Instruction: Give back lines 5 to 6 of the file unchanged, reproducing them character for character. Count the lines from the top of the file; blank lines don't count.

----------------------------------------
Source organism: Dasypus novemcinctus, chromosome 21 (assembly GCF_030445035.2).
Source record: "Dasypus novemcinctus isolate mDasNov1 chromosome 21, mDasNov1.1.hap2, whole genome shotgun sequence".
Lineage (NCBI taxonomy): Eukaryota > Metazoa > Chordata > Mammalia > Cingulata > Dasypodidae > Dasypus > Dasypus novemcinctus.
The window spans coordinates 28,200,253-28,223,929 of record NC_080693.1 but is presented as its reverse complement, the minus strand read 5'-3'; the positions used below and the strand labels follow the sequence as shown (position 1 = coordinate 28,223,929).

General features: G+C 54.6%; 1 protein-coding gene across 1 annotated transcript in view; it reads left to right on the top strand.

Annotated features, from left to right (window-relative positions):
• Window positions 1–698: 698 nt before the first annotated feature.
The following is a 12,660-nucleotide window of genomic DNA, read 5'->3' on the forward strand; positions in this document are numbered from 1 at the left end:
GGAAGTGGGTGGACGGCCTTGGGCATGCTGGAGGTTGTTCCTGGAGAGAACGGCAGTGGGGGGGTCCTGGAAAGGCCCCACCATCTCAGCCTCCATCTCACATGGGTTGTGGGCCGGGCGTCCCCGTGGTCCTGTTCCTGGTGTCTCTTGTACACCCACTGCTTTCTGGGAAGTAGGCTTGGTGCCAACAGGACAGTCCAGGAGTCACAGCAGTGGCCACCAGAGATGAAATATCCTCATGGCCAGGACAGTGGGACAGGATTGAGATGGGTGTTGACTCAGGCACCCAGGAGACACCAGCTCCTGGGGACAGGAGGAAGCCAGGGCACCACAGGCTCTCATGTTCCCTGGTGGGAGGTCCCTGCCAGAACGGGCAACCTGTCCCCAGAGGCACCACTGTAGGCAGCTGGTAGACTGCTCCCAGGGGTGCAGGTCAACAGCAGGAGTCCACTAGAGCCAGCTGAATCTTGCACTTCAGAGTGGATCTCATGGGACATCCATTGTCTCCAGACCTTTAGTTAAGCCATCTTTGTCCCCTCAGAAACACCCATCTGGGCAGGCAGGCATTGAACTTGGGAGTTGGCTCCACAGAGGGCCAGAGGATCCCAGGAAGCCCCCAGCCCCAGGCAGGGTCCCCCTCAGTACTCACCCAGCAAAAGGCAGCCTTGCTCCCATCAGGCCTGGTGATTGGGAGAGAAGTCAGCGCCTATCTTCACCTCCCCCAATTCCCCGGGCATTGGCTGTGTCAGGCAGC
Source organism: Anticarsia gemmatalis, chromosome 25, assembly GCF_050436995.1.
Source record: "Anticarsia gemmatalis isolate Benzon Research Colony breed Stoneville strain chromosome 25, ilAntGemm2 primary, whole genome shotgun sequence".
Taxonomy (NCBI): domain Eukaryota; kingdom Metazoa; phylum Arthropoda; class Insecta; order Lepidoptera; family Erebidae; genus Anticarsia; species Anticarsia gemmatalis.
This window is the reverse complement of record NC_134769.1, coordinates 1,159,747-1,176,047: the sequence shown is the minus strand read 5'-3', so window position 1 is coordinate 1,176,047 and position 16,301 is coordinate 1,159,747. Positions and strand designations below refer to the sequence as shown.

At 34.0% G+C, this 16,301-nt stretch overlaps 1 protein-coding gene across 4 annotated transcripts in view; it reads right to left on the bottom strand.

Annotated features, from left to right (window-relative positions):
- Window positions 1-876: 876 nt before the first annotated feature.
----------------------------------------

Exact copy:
General features: G+C 54.6%; 1 protein-coding gene across 1 annotated transcript in view; it reads left to right on the top strand.

Annotated features, from left to right (window-relative positions):